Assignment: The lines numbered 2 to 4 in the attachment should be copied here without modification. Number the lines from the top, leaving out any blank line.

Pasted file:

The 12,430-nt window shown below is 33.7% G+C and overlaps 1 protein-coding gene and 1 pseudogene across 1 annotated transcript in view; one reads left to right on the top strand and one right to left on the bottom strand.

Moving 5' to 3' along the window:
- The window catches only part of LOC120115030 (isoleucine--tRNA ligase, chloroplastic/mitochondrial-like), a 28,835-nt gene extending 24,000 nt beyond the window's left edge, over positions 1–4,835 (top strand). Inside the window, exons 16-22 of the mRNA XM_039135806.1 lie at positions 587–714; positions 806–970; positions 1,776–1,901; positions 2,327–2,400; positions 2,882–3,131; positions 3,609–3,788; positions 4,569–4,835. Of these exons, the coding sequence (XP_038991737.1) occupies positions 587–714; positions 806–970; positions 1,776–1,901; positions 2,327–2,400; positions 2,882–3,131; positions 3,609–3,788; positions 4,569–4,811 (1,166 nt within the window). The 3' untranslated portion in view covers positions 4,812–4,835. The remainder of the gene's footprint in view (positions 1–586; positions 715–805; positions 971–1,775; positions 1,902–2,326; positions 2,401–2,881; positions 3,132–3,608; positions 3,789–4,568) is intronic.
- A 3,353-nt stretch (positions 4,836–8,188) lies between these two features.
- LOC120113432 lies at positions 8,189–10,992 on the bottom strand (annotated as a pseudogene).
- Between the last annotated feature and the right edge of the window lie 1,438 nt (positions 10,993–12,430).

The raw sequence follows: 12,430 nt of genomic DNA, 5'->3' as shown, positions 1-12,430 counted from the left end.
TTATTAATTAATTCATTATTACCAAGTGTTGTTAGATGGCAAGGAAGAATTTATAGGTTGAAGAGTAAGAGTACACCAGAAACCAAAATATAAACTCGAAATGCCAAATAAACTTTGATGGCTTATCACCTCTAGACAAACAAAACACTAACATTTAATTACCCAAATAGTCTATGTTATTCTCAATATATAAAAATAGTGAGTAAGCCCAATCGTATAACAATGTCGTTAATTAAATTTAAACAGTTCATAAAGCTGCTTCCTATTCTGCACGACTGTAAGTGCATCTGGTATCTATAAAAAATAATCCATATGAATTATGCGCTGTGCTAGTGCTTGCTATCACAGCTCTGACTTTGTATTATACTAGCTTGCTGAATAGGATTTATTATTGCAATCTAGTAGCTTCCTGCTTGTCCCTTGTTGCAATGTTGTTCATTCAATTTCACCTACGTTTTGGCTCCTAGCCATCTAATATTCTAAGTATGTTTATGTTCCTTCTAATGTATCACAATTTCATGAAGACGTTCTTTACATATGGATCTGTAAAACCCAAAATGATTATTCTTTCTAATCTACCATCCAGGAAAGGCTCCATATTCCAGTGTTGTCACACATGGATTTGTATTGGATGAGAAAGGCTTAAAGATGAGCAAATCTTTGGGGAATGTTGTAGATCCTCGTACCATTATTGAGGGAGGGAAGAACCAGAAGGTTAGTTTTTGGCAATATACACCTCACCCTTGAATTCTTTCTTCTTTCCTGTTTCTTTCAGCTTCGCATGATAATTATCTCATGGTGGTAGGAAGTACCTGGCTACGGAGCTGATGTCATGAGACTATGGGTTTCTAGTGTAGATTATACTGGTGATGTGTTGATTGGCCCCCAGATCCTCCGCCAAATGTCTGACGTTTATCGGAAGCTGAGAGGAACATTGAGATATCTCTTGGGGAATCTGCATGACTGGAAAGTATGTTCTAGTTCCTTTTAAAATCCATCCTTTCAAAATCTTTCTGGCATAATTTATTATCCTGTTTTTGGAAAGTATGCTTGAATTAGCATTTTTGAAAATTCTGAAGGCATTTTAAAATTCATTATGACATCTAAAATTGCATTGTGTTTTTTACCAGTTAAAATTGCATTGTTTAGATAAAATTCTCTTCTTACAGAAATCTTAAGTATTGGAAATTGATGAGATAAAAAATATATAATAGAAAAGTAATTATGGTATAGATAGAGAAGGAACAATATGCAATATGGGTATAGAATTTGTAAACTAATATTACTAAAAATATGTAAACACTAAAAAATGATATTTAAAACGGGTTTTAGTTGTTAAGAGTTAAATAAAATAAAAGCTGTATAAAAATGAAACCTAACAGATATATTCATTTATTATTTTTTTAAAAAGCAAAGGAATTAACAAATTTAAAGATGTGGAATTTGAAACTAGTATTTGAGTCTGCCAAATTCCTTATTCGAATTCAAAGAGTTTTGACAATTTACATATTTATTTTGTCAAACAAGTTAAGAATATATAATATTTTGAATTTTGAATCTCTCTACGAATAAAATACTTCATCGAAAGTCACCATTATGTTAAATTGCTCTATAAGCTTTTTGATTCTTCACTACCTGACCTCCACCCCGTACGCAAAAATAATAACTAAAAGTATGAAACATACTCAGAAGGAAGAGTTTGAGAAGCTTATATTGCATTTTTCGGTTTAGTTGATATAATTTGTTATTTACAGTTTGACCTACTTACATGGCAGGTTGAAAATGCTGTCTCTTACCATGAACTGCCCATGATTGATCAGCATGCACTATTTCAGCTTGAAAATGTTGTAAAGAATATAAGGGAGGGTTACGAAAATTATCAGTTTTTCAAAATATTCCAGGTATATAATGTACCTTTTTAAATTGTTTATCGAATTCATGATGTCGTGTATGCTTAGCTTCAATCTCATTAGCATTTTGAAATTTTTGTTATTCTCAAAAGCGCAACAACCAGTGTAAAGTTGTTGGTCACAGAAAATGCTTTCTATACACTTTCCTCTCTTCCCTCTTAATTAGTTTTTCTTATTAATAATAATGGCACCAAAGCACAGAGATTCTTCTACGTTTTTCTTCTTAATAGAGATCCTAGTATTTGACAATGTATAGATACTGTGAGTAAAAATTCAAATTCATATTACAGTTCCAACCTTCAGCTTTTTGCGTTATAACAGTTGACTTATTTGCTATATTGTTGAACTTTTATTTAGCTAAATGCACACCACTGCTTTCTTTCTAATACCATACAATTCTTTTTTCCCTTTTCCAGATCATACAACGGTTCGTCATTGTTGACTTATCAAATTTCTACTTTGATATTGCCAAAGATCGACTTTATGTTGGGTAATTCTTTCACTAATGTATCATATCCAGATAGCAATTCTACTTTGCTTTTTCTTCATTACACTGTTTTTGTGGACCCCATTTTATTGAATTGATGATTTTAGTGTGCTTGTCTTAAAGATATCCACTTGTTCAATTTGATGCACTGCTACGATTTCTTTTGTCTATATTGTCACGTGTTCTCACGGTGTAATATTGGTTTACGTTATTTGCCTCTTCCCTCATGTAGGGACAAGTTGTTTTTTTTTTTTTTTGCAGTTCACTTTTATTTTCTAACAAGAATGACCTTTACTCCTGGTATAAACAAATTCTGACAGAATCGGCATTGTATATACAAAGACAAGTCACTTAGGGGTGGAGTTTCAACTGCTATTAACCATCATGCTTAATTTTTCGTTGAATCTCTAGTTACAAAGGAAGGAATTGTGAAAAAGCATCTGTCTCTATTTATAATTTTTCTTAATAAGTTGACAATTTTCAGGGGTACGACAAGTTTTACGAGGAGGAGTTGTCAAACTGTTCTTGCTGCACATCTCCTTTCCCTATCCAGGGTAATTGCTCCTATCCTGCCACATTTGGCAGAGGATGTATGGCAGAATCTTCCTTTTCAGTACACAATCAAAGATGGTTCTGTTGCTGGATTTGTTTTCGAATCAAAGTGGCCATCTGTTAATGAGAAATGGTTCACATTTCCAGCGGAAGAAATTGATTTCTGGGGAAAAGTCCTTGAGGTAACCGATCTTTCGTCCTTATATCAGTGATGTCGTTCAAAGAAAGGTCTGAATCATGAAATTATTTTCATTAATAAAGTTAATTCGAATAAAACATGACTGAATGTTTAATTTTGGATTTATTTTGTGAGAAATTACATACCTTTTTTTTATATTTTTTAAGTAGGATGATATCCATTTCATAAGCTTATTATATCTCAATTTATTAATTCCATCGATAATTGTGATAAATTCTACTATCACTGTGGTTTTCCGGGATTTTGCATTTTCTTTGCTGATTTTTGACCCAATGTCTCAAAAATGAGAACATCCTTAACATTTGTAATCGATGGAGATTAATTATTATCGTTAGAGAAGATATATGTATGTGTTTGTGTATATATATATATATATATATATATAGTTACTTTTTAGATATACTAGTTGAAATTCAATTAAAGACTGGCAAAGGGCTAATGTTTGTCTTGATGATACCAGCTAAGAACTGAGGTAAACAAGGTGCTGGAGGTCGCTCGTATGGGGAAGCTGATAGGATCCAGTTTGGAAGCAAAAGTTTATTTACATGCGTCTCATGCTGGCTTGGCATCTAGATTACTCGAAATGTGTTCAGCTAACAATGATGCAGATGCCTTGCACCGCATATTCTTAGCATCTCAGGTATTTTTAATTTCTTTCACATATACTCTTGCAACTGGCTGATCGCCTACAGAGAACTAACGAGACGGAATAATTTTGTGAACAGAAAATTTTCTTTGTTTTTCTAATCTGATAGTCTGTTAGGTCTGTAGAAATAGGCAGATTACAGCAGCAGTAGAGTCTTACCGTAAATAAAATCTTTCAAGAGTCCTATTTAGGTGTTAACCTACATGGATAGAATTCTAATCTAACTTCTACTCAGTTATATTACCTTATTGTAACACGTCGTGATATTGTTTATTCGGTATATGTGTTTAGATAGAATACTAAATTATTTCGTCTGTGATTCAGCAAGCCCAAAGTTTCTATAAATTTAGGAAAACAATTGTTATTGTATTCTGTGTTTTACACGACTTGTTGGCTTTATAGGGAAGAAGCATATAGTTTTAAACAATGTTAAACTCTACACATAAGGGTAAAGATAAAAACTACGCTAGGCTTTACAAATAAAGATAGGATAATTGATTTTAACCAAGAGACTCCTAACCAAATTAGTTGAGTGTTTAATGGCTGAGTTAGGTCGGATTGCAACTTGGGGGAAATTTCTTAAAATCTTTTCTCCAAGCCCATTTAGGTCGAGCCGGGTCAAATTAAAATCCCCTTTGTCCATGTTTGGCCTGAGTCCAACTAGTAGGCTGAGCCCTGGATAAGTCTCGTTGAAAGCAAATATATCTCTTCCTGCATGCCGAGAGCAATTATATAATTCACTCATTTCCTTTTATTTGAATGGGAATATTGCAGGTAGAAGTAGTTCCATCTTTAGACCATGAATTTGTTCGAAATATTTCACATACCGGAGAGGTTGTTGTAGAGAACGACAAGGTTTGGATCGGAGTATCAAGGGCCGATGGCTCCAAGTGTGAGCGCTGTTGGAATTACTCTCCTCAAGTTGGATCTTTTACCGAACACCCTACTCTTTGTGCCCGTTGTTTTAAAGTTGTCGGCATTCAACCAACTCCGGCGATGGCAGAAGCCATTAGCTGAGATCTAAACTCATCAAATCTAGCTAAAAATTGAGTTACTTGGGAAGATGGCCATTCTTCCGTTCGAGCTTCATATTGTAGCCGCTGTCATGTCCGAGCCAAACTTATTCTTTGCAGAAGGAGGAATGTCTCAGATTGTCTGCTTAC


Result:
Moving 5' to 3' along the window:
- The window catches only part of LOC120115030 (isoleucine--tRNA ligase, chloroplastic/mitochondrial-like), a 28,835-nt gene extending 24,000 nt beyond the window's left edge, over positions 1–4,835 (top strand). Inside the window, exons 16-22 of the mRNA XM_039135806.1 lie at positions 587–714; positions 806–970; positions 1,776–1,901; positions 2,327–2,400; positions 2,882–3,131; positions 3,609–3,788; positions 4,569–4,835. Of these exons, the coding sequence (XP_038991737.1) occupies positions 587–714; positions 806–970; positions 1,776–1,901; positions 2,327–2,400; positions 2,882–3,131; positions 3,609–3,788; positions 4,569–4,811 (1,166 nt within the window). The 3' untranslated portion in view covers positions 4,812–4,835. The remainder of the gene's footprint in view (positions 1–586; positions 715–805; positions 971–1,775; positions 1,902–2,326; positions 2,401–2,881; positions 3,132–3,608; positions 3,789–4,568) is intronic.
- A 3,353-nt stretch (positions 4,836–8,188) lies between these two features.